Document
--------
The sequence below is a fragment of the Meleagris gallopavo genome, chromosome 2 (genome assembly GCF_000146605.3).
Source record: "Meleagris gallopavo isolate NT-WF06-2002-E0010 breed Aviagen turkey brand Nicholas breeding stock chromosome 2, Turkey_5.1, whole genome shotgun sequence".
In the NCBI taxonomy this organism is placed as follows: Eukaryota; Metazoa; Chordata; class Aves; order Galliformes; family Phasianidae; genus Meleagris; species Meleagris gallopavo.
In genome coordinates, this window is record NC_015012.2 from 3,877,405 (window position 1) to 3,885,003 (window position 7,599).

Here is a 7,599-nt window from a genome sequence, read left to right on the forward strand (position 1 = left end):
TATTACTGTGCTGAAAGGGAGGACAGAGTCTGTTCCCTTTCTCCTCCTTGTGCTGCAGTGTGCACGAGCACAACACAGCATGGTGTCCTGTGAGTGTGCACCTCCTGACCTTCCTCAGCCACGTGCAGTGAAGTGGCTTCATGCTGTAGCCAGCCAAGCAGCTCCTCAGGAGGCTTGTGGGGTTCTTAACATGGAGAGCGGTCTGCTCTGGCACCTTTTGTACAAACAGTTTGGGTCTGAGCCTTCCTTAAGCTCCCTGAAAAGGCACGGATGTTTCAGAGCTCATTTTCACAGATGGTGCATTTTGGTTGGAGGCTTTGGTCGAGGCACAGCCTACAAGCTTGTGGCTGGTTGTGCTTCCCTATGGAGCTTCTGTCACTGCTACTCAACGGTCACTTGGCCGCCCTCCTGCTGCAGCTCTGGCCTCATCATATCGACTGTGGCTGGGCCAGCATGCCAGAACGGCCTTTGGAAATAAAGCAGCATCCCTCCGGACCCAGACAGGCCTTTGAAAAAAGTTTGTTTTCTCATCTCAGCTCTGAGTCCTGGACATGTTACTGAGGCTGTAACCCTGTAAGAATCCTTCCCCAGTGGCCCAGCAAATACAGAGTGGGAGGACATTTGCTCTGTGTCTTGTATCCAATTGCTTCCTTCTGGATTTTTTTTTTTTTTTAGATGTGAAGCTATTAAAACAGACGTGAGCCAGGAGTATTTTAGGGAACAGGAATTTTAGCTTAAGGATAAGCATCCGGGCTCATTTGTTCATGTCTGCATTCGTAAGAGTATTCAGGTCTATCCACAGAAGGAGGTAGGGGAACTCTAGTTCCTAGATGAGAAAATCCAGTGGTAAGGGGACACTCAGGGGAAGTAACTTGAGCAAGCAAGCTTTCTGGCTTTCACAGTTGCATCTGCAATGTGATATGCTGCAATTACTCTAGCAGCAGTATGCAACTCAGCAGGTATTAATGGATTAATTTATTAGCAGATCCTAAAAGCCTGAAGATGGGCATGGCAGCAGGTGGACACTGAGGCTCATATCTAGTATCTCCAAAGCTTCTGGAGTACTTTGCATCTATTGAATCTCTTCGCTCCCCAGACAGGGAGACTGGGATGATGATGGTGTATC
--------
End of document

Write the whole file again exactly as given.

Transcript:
The sequence below is a fragment of the Meleagris gallopavo genome, chromosome 2 (genome assembly GCF_000146605.3).
Source record: "Meleagris gallopavo isolate NT-WF06-2002-E0010 breed Aviagen turkey brand Nicholas breeding stock chromosome 2, Turkey_5.1, whole genome shotgun sequence".
In the NCBI taxonomy this organism is placed as follows: Eukaryota; Metazoa; Chordata; class Aves; order Galliformes; family Phasianidae; genus Meleagris; species Meleagris gallopavo.
In genome coordinates, this window is record NC_015012.2 from 3,877,405 (window position 1) to 3,885,003 (window position 7,599).

Here is a 7,599-nt window from a genome sequence, read left to right on the forward strand (position 1 = left end):
TATTACTGTGCTGAAAGGGAGGACAGAGTCTGTTCCCTTTCTCCTCCTTGTGCTGCAGTGTGCACGAGCACAACACAGCATGGTGTCCTGTGAGTGTGCACCTCCTGACCTTCCTCAGCCACGTGCAGTGAAGTGGCTTCATGCTGTAGCCAGCCAAGCAGCTCCTCAGGAGGCTTGTGGGGTTCTTAACATGGAGAGCGGTCTGCTCTGGCACCTTTTGTACAAACAGTTTGGGTCTGAGCCTTCCTTAAGCTCCCTGAAAAGGCACGGATGTTTCAGAGCTCATTTTCACAGATGGTGCATTTTGGTTGGAGGCTTTGGTCGAGGCACAGCCTACAAGCTTGTGGCTGGTTGTGCTTCCCTATGGAGCTTCTGTCACTGCTACTCAACGGTCACTTGGCCGCCCTCCTGCTGCAGCTCTGGCCTCATCATATCGACTGTGGCTGGGCCAGCATGCCAGAACGGCCTTTGGAAATAAAGCAGCATCCCTCCGGACCCAGACAGGCCTTTGAAAAAAGTTTGTTTTCTCATCTCAGCTCTGAGTCCTGGACATGTTACTGAGGCTGTAACCCTGTAAGAATCCTTCCCCAGTGGCCCAGCAAATACAGAGTGGGAGGACATTTGCTCTGTGTCTTGTATCCAATTGCTTCCTTCTGGATTTTTTTTTTTTTTTAGATGTGAAGCTATTAAAACAGACGTGAGCCAGGAGTATTTTAGGGAACAGGAATTTTAGCTTAAGGATAAGCATCCGGGCTCATTTGTTCATGTCTGCATTCGTAAGAGTATTCAGGTCTATCCACAGAAGGAGGTAGGGGAACTCTAGTTCCTAGATGAGAAAATCCAGTGGTAAGGGGACACTCAGGGGAAGTAACTTGAGCAAGCAAGCTTTCTGGCTTTCACAGTTGCATCTGCAATGTGATATGCTGCAATTACTCTAGCAGCAGTATGCAACTCAGCAGGTATTAATGGATTAATTTATTAGCAGATCCTAAAAGCCTGAAGATGGGCATGGCAGCAGGTGGACACTGAGGCTCATATCTAGTATCTCCAAAGCTTCTGGAGTACTTTGCATCTATTGAATCTCTTCGCTCCCCAGACAGGGAGACTGGGATGATGATGGTGTATC